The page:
Shepard's group has been interested in single-molecule measurements for several years looking at a variety of novel transduction platforms. They began working with nanopore sensors after Marija Drndic, a professor of physics at the University of Pennsylvania, gave a seminar at Columbia Engineering in 2009. "We saw that nearly everybody else measures nanopores using classical electrophysiology amplifiers, which are mostly optimized for slower measurements," notes Shepard. "So we designed our own integrated circuit instead."
Rosenstein designed the new electronics and did much of the lab work. Drndic's group at the University of Pennsylvania fabricated the nanopores that the team then measured in their new system.
"While most groups are trying to slow down DNA, our approach is to build faster electronics," says Drndic. "We combined the most sensitive electronics with the most sensitive solid-state nanopores."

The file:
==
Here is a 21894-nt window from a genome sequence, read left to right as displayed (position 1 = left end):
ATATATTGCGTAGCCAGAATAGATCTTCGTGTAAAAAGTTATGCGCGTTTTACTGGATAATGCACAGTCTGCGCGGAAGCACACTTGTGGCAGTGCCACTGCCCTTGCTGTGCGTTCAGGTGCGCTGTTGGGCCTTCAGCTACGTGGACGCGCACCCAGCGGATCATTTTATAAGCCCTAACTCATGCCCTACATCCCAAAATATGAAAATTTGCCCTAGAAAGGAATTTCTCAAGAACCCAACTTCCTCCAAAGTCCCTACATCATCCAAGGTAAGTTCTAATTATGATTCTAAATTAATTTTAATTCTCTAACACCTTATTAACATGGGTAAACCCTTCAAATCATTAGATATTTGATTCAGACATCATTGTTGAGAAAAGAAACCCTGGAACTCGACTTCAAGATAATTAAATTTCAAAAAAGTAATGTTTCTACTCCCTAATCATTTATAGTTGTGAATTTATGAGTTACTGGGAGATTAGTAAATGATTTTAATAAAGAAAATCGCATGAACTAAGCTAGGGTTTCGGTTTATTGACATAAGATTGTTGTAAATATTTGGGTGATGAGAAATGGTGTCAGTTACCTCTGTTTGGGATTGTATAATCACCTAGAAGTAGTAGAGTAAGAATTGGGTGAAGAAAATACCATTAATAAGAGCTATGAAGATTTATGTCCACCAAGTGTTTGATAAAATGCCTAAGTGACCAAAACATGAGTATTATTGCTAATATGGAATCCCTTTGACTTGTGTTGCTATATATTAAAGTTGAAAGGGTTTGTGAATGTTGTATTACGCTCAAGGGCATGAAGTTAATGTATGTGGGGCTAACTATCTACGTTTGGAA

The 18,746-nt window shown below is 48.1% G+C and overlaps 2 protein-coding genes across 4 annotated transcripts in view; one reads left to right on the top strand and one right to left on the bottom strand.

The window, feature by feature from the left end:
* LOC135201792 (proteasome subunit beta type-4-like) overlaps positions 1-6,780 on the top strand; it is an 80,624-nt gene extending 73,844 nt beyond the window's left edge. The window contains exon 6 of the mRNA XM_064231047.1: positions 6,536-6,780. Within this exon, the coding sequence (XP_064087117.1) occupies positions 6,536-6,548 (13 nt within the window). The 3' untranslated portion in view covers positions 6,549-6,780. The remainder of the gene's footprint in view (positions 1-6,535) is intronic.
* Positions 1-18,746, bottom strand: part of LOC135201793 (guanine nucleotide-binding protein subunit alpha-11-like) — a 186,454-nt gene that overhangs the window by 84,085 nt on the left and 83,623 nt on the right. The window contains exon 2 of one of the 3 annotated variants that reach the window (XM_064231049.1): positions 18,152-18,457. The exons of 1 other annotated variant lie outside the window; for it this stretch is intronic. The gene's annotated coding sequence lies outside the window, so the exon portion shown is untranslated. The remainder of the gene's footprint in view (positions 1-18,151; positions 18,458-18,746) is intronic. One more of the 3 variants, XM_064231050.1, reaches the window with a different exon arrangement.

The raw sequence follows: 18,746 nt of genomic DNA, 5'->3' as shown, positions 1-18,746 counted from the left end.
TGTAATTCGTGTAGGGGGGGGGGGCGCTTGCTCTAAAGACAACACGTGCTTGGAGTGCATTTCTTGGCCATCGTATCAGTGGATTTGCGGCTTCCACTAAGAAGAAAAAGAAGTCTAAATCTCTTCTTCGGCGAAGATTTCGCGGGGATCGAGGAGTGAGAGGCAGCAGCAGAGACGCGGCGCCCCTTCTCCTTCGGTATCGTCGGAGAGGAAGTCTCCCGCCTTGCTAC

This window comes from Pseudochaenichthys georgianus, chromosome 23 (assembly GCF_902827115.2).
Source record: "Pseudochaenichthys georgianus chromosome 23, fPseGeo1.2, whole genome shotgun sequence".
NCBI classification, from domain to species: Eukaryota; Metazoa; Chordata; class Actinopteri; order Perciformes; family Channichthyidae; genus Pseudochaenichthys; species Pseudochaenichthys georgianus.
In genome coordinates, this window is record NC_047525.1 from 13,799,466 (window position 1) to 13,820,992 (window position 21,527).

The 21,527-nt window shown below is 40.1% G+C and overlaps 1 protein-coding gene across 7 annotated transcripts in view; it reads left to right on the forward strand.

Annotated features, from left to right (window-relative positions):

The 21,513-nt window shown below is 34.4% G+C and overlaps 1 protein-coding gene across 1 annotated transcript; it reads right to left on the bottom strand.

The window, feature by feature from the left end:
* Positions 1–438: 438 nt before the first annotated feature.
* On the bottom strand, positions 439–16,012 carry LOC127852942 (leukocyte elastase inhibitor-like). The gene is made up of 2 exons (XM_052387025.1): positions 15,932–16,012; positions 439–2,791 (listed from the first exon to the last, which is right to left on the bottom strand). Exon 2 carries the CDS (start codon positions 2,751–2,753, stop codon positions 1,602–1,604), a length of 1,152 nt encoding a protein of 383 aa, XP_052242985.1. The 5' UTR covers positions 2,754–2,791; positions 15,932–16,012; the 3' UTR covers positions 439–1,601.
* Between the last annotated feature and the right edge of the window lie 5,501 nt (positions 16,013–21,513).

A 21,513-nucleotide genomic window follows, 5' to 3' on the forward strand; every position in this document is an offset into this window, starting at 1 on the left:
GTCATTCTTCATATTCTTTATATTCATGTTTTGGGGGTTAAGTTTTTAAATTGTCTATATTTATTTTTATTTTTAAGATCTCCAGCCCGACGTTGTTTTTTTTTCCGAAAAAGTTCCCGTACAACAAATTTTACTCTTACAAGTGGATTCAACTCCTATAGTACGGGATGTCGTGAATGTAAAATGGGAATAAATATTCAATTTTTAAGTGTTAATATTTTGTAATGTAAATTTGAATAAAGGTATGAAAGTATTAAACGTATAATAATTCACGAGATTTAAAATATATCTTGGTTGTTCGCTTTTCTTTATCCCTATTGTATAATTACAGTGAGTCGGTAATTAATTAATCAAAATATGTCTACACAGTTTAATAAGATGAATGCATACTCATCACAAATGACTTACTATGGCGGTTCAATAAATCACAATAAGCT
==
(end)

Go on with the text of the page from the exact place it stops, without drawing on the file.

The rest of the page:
"It's very exciting to be able to make purely electronic measurements of single molecules," says Rosenstein. "The setup for nanopore measurements is very simple and portable. It doesn't require a complicated microscope or high powered instruments; it just requires attention to detail. You can easily imagine nanopore technology having a major impact on DNA sequencing and other med
|Contact: Holly Evarts|